So, DISH takes control of Clearwire and finances the TD-LTE 2600 roll out, which it piggybacks largely on the Network Vision multi-band platform.

 

Discuss among yourselves...

 

AJ

 

I was thinking the exact same thing. Mount the Clearwire antenna on the dish and bam, internet and TV in one. Bundle Sprint in there, allow LTE access with Sprint phones... Then Verizon partners with the cablecos, there is enhanced competition between them and the CDMA carriers will have taken over the US wireless market, leaving AT&T and T-Mobile in the cold.

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Okay, I'd like to play this game too. How's this:

 

Everybody seems to be assuming Clearwire was the recipient of Dish funds. What if Dish in fact invested in Sprint? Then today we have news of Sprint putting out a new debt offering which might be used to fund Clearwire. What if Dish is buying Sprint debt as part of some new network sharing deal that gets announced in the 3rd or 4th quarter? Then Sprint pumps more money into Clearwire for them to build out their LTE hotspots everywhere that get used by both Sprint and Dish customers?

 

How's that?

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I could be wrong, but I think that Ergen's outlay is an equity investment, not a debt purchase.

 

AJ

 

No, it's a debt purchase. Look at the paragraph I quoted in the op from the 10-Q. Here's the relevant sentence:

 

In addition, a significant portion of the value of these investments is concentrated in the debt securities of a single issuer. The carrying value of the securities of that single issuer as of June 30, 2012 and December 31, 2011 was $396 million and $16 million, respectively.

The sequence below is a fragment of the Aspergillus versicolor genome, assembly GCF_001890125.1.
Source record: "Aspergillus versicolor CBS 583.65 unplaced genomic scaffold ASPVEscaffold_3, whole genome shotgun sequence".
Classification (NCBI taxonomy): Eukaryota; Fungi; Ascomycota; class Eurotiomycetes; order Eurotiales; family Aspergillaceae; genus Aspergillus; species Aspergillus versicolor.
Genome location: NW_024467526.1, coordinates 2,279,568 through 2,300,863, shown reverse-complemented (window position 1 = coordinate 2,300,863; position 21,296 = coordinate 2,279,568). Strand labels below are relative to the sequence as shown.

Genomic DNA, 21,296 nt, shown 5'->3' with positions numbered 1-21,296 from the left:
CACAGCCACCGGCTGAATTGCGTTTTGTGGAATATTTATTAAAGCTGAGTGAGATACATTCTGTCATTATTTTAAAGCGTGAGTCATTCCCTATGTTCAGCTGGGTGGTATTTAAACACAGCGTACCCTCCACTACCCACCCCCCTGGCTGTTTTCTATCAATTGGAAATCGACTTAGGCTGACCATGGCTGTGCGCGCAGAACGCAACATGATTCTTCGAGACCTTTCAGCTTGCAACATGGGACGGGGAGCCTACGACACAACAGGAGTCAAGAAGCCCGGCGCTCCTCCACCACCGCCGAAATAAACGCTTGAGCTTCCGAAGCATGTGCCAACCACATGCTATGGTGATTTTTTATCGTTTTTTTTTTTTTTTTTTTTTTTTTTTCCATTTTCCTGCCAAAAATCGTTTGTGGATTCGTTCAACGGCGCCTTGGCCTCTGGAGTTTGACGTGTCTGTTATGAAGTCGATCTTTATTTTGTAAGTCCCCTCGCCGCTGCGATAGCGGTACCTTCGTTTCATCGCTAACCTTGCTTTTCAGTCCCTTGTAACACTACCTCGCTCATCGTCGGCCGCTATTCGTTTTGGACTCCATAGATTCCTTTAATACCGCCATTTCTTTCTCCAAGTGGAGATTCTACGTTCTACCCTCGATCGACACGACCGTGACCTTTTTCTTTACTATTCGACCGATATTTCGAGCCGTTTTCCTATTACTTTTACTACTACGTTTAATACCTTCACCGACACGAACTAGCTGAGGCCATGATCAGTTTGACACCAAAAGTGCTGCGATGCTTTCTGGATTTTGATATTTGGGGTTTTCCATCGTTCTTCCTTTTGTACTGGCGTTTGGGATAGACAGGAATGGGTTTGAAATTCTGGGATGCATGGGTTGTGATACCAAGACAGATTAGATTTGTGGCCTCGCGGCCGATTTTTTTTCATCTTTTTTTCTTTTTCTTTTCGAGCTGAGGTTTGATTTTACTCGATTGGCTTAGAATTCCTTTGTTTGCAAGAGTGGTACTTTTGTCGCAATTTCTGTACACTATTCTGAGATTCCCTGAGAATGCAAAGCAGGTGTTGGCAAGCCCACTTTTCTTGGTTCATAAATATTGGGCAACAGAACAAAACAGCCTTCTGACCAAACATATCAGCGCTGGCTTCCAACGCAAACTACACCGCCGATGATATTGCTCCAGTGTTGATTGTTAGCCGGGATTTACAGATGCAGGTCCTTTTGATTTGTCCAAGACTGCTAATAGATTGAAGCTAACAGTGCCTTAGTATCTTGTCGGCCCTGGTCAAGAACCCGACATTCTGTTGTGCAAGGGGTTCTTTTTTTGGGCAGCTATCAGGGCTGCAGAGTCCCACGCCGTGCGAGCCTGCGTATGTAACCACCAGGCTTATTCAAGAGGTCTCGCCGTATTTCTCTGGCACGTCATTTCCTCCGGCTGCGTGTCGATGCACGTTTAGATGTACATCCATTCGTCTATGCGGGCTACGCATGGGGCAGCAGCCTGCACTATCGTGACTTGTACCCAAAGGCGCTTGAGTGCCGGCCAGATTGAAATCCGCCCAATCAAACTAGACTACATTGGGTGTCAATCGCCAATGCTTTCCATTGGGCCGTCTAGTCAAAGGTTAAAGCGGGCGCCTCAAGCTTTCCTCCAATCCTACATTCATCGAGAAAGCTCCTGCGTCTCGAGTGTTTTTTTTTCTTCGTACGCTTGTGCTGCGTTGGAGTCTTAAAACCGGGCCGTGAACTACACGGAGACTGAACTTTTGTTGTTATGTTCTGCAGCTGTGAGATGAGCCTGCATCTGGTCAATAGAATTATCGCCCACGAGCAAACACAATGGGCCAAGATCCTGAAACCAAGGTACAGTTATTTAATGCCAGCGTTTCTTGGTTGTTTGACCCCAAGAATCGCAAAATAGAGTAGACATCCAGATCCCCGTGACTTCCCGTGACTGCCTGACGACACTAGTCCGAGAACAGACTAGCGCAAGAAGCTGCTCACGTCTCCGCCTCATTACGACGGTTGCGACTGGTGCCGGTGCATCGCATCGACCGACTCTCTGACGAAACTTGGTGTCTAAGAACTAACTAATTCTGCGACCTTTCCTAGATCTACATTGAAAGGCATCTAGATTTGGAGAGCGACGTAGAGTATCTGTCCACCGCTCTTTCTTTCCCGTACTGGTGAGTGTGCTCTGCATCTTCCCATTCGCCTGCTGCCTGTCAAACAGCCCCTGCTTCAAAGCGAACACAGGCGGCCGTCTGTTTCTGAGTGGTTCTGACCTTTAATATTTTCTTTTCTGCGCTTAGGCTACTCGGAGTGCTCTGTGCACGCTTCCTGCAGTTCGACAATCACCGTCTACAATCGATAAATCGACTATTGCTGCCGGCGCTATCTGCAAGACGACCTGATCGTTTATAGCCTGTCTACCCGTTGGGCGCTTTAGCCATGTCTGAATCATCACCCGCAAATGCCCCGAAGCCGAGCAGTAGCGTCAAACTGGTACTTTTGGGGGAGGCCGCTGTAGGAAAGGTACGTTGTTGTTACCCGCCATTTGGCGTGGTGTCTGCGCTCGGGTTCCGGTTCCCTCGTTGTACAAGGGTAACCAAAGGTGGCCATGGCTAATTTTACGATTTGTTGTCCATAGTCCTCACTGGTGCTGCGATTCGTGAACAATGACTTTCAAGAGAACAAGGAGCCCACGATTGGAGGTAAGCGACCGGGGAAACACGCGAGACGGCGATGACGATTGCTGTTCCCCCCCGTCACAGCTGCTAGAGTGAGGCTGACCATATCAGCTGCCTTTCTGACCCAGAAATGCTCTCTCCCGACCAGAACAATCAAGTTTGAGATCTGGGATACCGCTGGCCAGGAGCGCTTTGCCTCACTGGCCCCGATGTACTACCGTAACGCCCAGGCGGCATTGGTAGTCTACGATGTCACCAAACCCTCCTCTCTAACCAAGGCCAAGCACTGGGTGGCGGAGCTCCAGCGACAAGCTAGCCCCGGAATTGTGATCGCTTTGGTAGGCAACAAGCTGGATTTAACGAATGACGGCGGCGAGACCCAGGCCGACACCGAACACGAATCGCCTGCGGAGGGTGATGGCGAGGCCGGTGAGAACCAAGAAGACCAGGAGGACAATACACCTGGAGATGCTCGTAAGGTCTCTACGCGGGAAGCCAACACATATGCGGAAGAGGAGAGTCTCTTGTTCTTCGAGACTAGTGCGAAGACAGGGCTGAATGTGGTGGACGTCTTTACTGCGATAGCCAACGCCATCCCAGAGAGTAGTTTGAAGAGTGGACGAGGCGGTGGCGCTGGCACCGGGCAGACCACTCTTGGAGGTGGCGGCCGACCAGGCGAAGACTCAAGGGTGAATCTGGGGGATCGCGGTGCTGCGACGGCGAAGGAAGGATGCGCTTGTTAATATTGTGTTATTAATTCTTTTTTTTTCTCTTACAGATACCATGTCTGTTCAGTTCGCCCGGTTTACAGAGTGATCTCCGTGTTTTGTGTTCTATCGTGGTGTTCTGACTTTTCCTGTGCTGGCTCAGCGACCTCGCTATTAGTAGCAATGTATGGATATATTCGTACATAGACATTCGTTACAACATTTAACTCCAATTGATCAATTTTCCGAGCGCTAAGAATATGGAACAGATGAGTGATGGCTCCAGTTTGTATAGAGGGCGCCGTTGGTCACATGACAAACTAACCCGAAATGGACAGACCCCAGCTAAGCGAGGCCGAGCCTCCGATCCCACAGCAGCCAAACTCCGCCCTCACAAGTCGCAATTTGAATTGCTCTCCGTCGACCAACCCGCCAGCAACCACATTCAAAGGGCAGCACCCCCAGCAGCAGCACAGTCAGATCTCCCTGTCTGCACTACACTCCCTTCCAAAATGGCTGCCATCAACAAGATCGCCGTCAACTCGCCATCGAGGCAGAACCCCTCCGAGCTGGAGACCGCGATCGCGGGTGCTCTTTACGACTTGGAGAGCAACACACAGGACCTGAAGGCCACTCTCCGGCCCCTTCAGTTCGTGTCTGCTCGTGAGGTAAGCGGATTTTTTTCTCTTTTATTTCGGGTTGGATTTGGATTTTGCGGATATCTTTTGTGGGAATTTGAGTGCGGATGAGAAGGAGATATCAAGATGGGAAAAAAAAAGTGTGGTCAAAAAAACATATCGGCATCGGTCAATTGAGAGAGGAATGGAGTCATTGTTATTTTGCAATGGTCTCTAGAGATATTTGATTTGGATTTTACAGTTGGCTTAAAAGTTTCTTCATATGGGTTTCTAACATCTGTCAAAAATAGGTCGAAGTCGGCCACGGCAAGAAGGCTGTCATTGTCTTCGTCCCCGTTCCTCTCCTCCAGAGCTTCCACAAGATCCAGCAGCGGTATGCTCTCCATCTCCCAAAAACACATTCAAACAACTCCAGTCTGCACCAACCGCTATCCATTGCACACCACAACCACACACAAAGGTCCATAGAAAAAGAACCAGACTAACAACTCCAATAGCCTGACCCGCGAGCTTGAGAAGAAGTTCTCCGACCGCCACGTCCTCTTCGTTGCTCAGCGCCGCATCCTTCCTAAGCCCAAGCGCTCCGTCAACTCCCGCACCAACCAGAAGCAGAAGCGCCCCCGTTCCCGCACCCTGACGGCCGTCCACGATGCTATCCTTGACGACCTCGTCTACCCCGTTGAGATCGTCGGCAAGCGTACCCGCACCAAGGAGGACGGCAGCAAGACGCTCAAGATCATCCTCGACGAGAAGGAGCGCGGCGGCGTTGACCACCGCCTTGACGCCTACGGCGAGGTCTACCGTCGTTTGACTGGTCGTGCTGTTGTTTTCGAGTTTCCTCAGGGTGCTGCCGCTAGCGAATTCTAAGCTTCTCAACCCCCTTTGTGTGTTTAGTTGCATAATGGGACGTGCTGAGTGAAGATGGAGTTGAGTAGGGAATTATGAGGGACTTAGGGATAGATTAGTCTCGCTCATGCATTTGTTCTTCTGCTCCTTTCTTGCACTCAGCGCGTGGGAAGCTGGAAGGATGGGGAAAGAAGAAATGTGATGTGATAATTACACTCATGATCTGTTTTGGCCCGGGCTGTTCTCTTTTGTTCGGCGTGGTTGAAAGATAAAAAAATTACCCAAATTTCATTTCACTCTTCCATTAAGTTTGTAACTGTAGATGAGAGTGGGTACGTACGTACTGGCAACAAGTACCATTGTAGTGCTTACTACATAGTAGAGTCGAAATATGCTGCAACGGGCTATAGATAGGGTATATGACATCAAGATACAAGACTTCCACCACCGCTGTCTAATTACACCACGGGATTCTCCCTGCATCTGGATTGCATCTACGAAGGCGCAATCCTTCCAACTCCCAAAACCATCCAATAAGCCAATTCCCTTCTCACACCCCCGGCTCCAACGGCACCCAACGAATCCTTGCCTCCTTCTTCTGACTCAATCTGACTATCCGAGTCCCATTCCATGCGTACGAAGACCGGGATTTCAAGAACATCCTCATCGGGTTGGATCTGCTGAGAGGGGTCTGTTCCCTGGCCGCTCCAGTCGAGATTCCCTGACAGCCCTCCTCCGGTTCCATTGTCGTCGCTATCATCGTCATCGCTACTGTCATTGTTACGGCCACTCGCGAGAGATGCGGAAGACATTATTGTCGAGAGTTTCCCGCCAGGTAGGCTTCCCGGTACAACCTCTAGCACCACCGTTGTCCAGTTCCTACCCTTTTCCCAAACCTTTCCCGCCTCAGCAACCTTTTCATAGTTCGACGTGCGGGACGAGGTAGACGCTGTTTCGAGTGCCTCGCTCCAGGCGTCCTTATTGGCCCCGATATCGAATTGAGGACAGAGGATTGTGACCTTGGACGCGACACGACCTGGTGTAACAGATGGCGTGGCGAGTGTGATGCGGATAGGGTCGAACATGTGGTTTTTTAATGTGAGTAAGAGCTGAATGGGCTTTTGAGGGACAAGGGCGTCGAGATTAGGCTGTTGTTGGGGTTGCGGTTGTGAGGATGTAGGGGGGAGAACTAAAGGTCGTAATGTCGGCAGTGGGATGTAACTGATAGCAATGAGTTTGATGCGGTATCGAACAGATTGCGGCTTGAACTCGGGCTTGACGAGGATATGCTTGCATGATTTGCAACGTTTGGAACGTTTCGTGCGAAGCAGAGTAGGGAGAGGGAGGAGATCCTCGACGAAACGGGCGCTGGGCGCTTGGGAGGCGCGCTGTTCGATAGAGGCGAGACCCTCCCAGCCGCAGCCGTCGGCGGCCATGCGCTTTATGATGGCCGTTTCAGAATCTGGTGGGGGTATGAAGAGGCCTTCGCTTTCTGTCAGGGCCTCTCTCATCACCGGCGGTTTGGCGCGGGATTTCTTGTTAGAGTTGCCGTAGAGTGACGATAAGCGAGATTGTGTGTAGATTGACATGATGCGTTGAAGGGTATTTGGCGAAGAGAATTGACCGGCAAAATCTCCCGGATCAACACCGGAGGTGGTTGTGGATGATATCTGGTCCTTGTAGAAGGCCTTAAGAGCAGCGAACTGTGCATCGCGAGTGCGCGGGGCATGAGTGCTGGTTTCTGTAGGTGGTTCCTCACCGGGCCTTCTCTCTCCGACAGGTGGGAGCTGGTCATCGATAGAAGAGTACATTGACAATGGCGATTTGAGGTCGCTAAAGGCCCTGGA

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No, it's a debt purchase. Look at the paragraph I quoted in the op from the 10-Q. Here's the relevant sentence:

 

Good catch, Mario. It could be Sprint. Either way, with the AT&T commitment to WCS spectrum recently, a Sprint-DISH tie up -- indirectly through Clearwire or directly through Sprint -- is a natural fit.

 

AJ

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I think 40 mhz of 2ghz S-Band spectrum should make capacity for unlimited data a cinch.

 

If they could get rid of the restrictions on the spectrum, it might be just that! I believe that the FCC will eventually be auctioning off the F-block PCS spectrum that is adjacent to the G-block that sprint already owns. If sprint is able to gain this spectrum, they will also own the spectrum directly below Dish's purposed spectrum. This might help interplay between them and also allow for no/small guard bands because it will be using the same LTE technology and will not have to worry about disturbing satellites (at least on the low end).

If they do get some kind of hosting agreement, that allows sprint to offload traffic onto their network, it might also include use of sprint's 800MHz LTE for those out of range of the dish spectrum. And of course everyone will use Clearwire's huge TDD-LTE network when in range... Just a thought.

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If they could get rid of the restrictions on the spectrum, it might be just that! I believe that the FCC will eventually be auctioning off the F-block PCS spectrum that is adjacent to the G-block that sprint already owns.

 

Actually, you mean the AWS-2/PCS H block. The PCS F block is 15 MHz below and on the other side of the PCS C block from the PCS G block that Sprint controls nationwide.

 

If they do get some kind of hosting agreement, that allows sprint to offload traffic onto their network, it might also include use of sprint's 800MHz LTE for those out of range of the dish spectrum. And of course everyone will use Clearwire's huge TDD-LTE network when in range... Just a thought.

 

As I mentioned previously, DISH controls the Lower 700 MHz E block 6 MHz unpaired licenses nationwide (except for New York, Los Angeles, Philadelphia, Boston, and San Francisco). Another thought is that a partnership between Sprint and DISH could enable them to utilize 5 MHz of the E block for carrier aggregation supplemental downlink paired with the 5 MHz x 5 MHz (or 3 MHz x 3 MHz) LTE carrier in Sprint's SMR 800 MHz spectrum. That would create effectively a 5 MHz x 10 MHz (or 3 MHz x 8 MHz) LTE Advanced carrier. And, as an added plus, the Lower 700 MHz supplemental downlink would have similar propagation characteristics to those of the SMR 800 MHz main LTE carrier.

 

AJ